Europe: Big Oil wants to keep drilling in the North Sea. The backlash is growing

“We will know if politicians are listening if the UK government, as hosts of COP who aspire to lead on climate, call time and put a stop to Cambo,” said Tessa Khan, a climate lawyer who leads the advocacy group Uplift.On Monday, the United Nations’ Intergovernmental Panel on Climate Change warned the world has rapidly warmed 1.1 degrees Celsius higher than pre-industrial era levels, and is now careening toward 1.5 degrees.Yet the world remains reliant on oil and gas, and companies like Shell are working to provide it. To reach net-zero emissions by 2050, however, no new oil or gas fields can be approved for development, the International Energy Agency warned earlier this year.“If we reduce the consumption of oil in line with what is needed to reach [the 2050] targets, we will not need to invest in new oil or gas exploration or new coal mining. Very clear,” Fatih Birol, the IEA’s executive director, said in a recent interview on Cambo with the UK’s Channel 4. The UK government, he added, should choose to be an “inspiration for the rest of the world.”

The Cambo oilfield

The Cambo oilfield is a key project for Shell, which holds a 30% stake, and Siccar Point, which controls 70% of the venture.

“It’ll be important for both of them because there are so few developments now [in the North Sea],” said Alexander Kemp, a professor of petroleum economics at the University of Aberdeen.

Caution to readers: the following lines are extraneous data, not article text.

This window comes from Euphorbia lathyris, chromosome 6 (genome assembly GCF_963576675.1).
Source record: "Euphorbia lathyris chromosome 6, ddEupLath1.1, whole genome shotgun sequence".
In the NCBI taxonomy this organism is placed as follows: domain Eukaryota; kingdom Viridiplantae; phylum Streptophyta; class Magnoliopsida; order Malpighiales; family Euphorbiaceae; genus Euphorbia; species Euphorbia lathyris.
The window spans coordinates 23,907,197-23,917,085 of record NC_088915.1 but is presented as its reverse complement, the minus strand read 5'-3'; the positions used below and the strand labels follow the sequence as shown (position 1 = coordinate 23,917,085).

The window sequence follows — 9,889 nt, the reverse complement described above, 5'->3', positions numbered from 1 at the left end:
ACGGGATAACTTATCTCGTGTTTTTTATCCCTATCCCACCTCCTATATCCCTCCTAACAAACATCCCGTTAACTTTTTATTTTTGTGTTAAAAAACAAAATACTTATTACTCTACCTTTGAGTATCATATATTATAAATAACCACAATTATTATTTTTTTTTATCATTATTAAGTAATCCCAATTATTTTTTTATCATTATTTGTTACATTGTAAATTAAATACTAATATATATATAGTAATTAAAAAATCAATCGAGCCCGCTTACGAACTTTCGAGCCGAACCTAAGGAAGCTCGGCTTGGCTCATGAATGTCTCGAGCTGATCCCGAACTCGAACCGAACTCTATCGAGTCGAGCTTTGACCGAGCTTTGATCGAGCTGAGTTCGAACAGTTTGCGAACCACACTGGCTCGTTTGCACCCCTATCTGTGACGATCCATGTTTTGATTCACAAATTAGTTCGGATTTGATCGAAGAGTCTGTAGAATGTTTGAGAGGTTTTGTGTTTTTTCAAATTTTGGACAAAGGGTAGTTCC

Discovered in 2002, the field could contain over 800 million barrels of heavy crude. Deepwater drilling is expected to start in 2022, with oil production kicking off in 2025 and running until 2050.

“It’s a significant size field by today’s standards,” said Kemp, noting that a more typical development would yield about 20 million barrels, not 164 million.

But the project has stoked the ire of a coalition of environmental advocates, who are ramping up political pressure by highlighting the optics of approving the development so close to COP26. The oil produced will have the same climate footprint as running about 18 coal-fired power stations for a year, Uplift has calculated.

“The proposed new Cambo oilfield is a clear climate contradiction,” Jamie Livingstone, head of Oxfam Scotland, said in a statement this month. “If the UK government is to be a credible broker for a deal that can stop the planet overheating when it hosts the COP26 climate talks in November it must intervene in the Cambo case.”

The IEA’s net-zero roadmap published in May is another flash point. The report plainly states that as of 2021, no new oil and gas fields can be developed in order to reach climate targets. Uplift’s Khan said this is “the first major test” since the warning was issued.

A looming decision

The UK Oil and Gas Authority (OGA) is expected to imminently decide whether to allow the development to proceed.

Prime Minister Boris Johnson told local media late last week that the choice is up to the regulator and “no contracts should be ripped up.” Greenpeace has said if the OGA moves ahead, it could sue.

The activist group takes particular issue with the government’s announcement that it will require new “climate compatibility checkpoints” on future oil and gas licensing rounds to make sure they’re in line with the United Kingdom’s pledge to reach net zero emissions by 2050. That doesn’t apply to Cambo, since a license was already issued in 2001 when exploration of the area began. Greenpeace has called this a deliberate “loophole.”

Alok Sharma, the lawmaker appointed by the UK government to lead COP26, did not directly address whether North Sea oil production contradicts UK climate goals when asked by reporters Monday, saying that the government was “going to be very rigorously applying a climate compatibility check” for “future” oil and gas licenses.